Women Deliver: Oxford’s Online Strategy
The Women Deliver conference (www.womendeliver.org), is running June 7-9 2010 and the GAB team is present! It is a global meeting on maternal and reproductive health and the advancement of women and girls. Tune in today, tomorrow, and Wednesday for live updates directly from the conference floor.
After lunch, I made my way to the next press conference which read ‘Oxford looks to wisdom of the “crowd” for ways to reduce maternal deaths worldwide’. Intrigued by this, and from the fact that I still feel a certain loyalty to the British crowd, I made my way to the press room. Unfortunately, due to what I believe to be a miscommunication in the time or room slot, I was the only one there. Despite this unfortunate circumstance, Annabel Charnock and Hannah Knight kindly explained to me the basis of their online project–The Global Voices for Maternal Health.
The project, which officially launched yesterday, aims to survey healthcare providers from around the world (anyone providing medical care for women during pregnancy and childbirth in developing countries) about their “local maternity healthcare services and the extent to which evidence-based interventions are being adopted”. The project also offers a crowd-sourcing discussion forum which allows this demographic to put forward ideas and suggestions to improve maternal health via sharing knowledge in order to save lives. The premise is that the best ideas will be chosen by the crowd, with prizes awarded in order to encourage participation.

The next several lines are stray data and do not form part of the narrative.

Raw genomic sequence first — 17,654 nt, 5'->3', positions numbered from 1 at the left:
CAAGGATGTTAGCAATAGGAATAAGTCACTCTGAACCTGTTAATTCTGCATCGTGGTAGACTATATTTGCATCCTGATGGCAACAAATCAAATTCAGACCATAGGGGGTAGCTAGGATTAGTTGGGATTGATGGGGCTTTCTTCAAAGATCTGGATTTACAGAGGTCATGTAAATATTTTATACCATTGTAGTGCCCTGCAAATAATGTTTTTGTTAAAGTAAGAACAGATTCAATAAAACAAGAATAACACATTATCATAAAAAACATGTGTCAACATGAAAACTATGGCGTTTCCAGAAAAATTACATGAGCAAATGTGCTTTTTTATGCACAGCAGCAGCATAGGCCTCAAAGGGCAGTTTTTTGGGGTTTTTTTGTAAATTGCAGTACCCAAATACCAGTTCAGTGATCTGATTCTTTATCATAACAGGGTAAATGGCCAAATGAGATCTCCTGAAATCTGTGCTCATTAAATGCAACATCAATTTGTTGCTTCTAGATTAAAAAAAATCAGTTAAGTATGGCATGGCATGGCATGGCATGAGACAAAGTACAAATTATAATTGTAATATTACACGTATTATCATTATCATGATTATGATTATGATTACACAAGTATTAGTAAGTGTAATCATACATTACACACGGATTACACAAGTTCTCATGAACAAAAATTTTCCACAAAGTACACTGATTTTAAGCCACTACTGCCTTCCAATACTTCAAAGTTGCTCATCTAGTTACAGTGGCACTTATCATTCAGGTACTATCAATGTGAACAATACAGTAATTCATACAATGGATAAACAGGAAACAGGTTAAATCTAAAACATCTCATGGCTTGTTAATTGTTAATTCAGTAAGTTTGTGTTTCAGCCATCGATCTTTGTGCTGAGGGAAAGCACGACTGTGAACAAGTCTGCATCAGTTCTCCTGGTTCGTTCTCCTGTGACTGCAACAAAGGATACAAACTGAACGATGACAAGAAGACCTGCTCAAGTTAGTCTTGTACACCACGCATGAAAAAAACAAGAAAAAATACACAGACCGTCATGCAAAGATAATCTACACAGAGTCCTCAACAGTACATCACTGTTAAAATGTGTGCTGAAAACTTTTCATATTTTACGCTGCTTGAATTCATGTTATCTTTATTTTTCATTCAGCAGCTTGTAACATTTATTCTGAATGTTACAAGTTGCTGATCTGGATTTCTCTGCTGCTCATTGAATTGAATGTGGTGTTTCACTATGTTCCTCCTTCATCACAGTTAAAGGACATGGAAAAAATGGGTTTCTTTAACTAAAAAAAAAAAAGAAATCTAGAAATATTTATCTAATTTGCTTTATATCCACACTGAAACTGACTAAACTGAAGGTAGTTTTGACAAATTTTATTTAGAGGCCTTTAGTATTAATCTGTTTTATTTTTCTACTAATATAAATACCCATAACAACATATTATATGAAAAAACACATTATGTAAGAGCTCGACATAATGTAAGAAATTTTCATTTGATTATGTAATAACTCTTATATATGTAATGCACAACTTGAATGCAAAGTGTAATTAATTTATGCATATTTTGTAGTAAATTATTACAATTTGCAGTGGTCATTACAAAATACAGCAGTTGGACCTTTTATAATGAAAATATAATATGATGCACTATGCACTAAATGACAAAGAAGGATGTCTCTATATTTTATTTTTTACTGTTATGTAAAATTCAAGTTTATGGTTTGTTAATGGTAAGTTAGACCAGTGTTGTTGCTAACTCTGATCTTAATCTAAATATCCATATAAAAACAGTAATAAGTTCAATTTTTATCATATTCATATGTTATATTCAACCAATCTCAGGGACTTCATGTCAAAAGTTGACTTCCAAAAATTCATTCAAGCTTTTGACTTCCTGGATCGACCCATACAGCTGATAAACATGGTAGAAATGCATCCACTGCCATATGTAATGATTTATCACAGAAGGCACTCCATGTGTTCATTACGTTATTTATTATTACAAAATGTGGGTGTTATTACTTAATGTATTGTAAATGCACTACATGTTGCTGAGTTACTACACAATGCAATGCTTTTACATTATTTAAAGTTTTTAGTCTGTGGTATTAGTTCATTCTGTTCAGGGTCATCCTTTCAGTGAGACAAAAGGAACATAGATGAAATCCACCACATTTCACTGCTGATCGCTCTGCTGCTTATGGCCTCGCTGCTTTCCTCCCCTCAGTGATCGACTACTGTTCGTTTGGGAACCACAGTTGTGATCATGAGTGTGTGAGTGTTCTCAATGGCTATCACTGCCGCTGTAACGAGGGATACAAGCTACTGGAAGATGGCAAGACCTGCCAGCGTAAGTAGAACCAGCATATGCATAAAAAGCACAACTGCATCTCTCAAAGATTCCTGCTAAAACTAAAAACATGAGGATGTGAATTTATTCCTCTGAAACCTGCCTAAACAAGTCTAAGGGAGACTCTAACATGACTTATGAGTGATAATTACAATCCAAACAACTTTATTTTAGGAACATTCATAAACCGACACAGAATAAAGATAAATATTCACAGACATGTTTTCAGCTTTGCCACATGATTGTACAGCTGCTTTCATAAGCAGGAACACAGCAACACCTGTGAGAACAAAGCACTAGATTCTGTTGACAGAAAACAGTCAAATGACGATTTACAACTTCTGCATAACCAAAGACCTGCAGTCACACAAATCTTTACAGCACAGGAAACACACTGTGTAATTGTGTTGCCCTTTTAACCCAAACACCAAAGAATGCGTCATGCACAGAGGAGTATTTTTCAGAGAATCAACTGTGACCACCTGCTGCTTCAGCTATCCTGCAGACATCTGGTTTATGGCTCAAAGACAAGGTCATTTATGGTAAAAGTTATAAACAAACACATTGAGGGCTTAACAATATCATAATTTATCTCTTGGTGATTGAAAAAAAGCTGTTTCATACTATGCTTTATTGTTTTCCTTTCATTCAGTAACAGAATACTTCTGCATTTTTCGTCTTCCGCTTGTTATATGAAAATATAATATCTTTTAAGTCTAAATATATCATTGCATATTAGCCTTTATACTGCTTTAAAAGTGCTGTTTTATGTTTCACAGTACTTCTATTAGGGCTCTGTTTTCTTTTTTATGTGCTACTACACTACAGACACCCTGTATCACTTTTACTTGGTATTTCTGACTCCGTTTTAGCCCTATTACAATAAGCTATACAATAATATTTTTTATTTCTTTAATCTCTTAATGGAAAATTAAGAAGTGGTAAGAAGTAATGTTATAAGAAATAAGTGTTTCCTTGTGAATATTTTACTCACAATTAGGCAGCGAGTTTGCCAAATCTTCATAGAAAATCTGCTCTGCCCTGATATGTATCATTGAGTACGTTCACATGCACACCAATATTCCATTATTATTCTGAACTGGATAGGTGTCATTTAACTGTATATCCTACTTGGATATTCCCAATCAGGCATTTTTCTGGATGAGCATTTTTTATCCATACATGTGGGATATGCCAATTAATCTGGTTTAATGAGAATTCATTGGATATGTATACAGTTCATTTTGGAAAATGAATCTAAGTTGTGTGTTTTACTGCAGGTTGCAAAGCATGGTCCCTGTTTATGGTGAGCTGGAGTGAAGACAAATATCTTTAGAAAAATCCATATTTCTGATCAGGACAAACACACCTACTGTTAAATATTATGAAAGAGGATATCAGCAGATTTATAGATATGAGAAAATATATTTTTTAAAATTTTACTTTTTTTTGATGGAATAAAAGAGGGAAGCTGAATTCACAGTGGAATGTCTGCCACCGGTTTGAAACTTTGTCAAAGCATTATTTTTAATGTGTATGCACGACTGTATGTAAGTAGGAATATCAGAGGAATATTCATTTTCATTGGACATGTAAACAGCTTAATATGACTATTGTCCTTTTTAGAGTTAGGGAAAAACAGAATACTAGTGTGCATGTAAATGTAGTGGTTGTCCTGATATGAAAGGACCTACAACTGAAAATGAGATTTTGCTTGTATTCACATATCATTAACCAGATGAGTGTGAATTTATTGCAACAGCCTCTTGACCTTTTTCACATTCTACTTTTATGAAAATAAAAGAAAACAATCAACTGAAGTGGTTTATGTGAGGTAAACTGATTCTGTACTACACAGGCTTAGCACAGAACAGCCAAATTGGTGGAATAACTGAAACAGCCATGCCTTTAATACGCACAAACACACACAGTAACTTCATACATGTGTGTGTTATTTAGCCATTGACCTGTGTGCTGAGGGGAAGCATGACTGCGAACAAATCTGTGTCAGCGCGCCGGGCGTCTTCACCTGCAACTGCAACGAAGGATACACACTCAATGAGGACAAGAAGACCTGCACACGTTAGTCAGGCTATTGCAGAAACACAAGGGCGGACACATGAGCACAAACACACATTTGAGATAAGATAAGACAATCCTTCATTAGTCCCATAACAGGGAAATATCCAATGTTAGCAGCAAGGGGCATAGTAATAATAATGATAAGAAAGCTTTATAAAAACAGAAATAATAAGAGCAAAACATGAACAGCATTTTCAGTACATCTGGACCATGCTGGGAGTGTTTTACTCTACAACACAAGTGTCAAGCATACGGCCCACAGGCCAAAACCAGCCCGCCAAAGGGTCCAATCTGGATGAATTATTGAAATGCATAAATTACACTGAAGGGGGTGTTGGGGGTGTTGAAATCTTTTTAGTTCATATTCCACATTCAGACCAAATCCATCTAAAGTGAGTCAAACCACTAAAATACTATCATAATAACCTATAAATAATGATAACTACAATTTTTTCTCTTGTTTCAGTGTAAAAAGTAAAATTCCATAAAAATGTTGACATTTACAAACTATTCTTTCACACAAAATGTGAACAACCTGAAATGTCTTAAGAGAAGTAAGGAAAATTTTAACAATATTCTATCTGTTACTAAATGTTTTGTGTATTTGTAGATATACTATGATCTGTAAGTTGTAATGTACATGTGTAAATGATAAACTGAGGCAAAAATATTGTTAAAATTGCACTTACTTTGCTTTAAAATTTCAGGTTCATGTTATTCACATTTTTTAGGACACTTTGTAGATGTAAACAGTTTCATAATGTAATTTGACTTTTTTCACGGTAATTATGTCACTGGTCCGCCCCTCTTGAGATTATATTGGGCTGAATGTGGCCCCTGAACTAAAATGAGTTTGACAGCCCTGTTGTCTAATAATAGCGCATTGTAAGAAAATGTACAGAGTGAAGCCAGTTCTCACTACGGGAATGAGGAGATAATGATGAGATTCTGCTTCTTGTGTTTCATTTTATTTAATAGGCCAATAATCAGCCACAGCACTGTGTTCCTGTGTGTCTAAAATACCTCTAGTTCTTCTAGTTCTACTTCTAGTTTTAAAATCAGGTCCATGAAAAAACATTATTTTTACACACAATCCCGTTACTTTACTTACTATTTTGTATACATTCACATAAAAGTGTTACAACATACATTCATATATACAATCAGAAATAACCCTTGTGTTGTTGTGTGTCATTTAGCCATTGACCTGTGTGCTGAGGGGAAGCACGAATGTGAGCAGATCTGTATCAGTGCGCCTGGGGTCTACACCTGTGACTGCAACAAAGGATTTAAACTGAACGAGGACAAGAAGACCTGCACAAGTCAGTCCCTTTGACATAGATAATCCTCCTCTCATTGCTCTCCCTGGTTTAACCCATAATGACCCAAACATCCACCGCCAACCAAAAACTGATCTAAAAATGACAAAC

When asked what countries will be targeted in this online initiative, Annabel named Kenya, Nigeria, South Africa, China, India, Pakistan, Brazil, Mexico, Iran, Iraq, and Saudi Arabia among many others. Global Voices is working with health infrastructures within these countries in order to garner as many participants as possible and, when the results from the crowd-sourcing are released after October 10 2010, to push forward with the new initiatives.
One of the resounding warnings within this conference has been that the spread of information is not enough to reach the MDG goal of a 3/4 reduction of maternal deaths. Global Voices is adding a well needed strike of action to that notion and acts as a role model of which many governments should aspire.